Gov. Dayton and top state executives have approved a 30-day extension of the emergency declaration issued after Sunday's tornado in north Minneapolis.
The action taken Friday gives local officials additional flexibility from various state rules during the cleanup and damage assessment.
Kris Eide, director of the state's Homeland Security and Emergency Management division, told members of the executive council that she expects the recovery efforts to take a long time, because the tornado affected so many people.
"There are a few thousand homes that have been affected, however there are more families than homes," said Eide. " A lot of these homes had multiple families in residence, many renters, low income and non-insured."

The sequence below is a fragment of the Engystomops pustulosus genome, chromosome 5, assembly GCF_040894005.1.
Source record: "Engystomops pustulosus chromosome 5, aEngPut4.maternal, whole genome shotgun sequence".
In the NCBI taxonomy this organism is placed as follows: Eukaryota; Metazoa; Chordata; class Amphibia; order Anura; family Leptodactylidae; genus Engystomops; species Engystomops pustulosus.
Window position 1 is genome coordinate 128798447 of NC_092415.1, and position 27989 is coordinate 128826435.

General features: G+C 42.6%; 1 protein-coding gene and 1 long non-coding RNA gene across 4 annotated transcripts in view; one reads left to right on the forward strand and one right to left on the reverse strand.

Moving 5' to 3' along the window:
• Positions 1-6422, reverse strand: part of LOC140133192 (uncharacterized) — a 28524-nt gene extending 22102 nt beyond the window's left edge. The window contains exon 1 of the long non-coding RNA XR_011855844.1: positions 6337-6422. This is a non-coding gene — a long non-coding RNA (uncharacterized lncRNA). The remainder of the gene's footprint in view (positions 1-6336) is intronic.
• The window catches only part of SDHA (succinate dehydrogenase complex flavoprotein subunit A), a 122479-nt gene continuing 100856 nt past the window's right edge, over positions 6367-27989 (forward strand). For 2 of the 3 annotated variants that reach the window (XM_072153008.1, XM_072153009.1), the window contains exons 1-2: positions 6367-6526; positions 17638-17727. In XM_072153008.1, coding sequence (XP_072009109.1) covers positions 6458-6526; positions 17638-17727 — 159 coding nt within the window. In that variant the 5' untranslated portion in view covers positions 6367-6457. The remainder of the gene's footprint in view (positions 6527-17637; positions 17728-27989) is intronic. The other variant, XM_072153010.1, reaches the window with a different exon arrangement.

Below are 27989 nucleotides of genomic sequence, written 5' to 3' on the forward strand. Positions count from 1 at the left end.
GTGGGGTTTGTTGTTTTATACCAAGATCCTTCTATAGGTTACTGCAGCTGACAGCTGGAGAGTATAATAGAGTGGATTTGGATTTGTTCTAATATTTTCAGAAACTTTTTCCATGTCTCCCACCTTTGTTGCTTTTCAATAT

Eide said the damage to public infrastructure is already close to $16 million. After the meeting, Gov. Dayton said he expects the costs to grow significantly.
"The $16 million was limited to just public infrastructure, in other words sidewalks, streets and the water facility in Anoka County," said Dayton. "From my experience being over there and seeing the damage, most of the damage is to privately owned structures, and that's going to be a multiple of the $16 million."
Dayton is preparing to ask President Obama for federal disaster aid when officials finish assessing the damage.